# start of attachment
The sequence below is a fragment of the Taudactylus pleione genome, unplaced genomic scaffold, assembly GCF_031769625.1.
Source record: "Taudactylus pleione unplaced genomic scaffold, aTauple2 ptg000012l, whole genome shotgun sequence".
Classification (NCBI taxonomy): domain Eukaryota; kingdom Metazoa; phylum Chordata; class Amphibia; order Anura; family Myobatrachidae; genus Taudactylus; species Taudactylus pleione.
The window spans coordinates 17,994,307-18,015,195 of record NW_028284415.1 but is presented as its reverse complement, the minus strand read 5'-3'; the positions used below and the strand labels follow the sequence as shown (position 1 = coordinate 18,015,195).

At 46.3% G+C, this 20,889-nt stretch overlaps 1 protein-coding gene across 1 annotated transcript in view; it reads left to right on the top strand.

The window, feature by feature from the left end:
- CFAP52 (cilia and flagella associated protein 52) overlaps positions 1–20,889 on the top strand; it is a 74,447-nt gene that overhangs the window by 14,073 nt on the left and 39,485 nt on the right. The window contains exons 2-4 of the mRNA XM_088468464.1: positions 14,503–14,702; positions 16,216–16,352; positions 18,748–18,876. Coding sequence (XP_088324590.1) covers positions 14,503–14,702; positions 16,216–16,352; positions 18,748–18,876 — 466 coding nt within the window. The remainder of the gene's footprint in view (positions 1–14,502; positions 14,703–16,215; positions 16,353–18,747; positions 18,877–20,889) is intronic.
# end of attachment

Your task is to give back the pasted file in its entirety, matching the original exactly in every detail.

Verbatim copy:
The sequence below is a fragment of the Taudactylus pleione genome, unplaced genomic scaffold, assembly GCF_031769625.1.
Source record: "Taudactylus pleione unplaced genomic scaffold, aTauple2 ptg000012l, whole genome shotgun sequence".
Classification (NCBI taxonomy): domain Eukaryota; kingdom Metazoa; phylum Chordata; class Amphibia; order Anura; family Myobatrachidae; genus Taudactylus; species Taudactylus pleione.
The window spans coordinates 17,994,307-18,015,195 of record NW_028284415.1 but is presented as its reverse complement, the minus strand read 5'-3'; the positions used below and the strand labels follow the sequence as shown (position 1 = coordinate 18,015,195).

At 46.3% G+C, this 20,889-nt stretch overlaps 1 protein-coding gene across 1 annotated transcript in view; it reads left to right on the top strand.

The window, feature by feature from the left end:
- CFAP52 (cilia and flagella associated protein 52) overlaps positions 1–20,889 on the top strand; it is a 74,447-nt gene that overhangs the window by 14,073 nt on the left and 39,485 nt on the right. The window contains exons 2-4 of the mRNA XM_088468464.1: positions 14,503–14,702; positions 16,216–16,352; positions 18,748–18,876. Coding sequence (XP_088324590.1) covers positions 14,503–14,702; positions 16,216–16,352; positions 18,748–18,876 — 466 coding nt within the window. The remainder of the gene's footprint in view (positions 1–14,502; positions 14,703–16,215; positions 16,353–18,747; positions 18,877–20,889) is intronic.